As the world commemorates Yom HaShoah (Holocaust Remembrance Day), BJBE is honored to welcome survivors of the Holocaust to share their stories of heroism, survival, and renewal. It is a privilege and a sacred duty to bear witness to their stories.
April 15 – George Brent – When a non-Jew was brought into town to take over his father’s pharmacy in Téscö (now Hungary), his family was forced into the Jewish ghetto. Three days later, they were put on a train to Auschwitz-Birkenau. He and his father were selected to work, while his mother and brother were sent to the gas chambers. As the Russian army advanced in January 1945, George was sent on a death march and then taken by coal train to Mauthausen. From there, he was sent to a smaller camp in Austria that was later liberated by American soldiers on May 5, 1945. After the war, he learned his father was still alive; they reunited and both made their way to the United States in 1949.
April 22 – Screening of “A Holocaust Trilogy” – Artist DeDe Harris discusses the depth of evil and the height of courage evidenced during the Holocaust. As she describes her sculptures, she also reveals little known stories of three concentration camps: Ebensee, Auschwitz, and Theresienstadt. In this remarkable video, she informs us about the meaning she incorporated into the sculptures. This is a spiritual and compelling presentation, combining knowledge of the Holocaust, skills developed from a lifetime of work as an artist, and the use of materials collected from a variety of unusual locations. DeDe will take questions after the screening.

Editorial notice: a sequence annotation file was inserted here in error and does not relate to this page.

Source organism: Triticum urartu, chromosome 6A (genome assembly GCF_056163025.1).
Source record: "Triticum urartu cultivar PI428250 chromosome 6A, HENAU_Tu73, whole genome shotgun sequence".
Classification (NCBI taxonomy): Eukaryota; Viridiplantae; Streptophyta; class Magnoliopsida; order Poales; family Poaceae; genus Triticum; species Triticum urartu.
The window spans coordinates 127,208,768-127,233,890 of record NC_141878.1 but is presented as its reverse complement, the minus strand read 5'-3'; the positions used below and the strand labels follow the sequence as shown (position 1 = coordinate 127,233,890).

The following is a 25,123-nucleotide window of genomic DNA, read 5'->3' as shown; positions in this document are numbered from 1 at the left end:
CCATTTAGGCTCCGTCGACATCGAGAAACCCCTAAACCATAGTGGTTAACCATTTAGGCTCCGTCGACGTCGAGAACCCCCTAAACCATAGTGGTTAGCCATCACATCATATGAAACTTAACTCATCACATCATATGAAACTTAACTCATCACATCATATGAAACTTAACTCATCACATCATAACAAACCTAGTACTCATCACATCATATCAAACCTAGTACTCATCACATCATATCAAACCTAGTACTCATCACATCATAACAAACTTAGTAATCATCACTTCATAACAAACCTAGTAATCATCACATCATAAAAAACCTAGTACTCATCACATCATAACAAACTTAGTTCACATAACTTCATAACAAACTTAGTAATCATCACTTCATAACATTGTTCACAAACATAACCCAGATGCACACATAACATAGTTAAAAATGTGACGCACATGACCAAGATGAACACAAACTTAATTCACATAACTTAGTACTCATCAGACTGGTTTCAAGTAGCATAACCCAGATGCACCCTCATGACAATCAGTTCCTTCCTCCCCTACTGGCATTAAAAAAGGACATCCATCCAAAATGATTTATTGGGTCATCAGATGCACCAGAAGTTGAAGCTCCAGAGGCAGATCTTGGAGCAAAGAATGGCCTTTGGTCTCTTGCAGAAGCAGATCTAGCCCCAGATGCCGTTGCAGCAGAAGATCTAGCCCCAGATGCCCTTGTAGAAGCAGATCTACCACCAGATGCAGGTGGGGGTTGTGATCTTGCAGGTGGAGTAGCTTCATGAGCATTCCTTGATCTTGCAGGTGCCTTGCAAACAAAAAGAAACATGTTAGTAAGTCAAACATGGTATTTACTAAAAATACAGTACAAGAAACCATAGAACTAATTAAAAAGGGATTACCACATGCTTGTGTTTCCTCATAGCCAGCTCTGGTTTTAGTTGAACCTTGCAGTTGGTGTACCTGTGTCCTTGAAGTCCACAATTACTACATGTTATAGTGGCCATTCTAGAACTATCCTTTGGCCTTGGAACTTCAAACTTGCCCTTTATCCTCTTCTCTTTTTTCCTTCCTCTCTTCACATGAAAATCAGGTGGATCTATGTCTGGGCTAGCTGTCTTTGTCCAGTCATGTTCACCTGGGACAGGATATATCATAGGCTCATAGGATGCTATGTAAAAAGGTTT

April 29 – Ernst “Ernie” Heimann – During Kristallnacht, November 9-10, 1938, Ernie’s school and synagogue were destroyed. In the aftermath of these events, his parents knew they had to get Ernie out of Germany. On February 1, 1939, Ernie was placed on a Kindertransport to England. His maternal aunt, who lived in England and sponsored him, arranged for Ernie to live with an English family just outside of London. In September 1939, Ernie and others from his village were evacuated to the countryside because of the bombing in London. Ernie would remain in England for four years, until he came to the United States in 1943.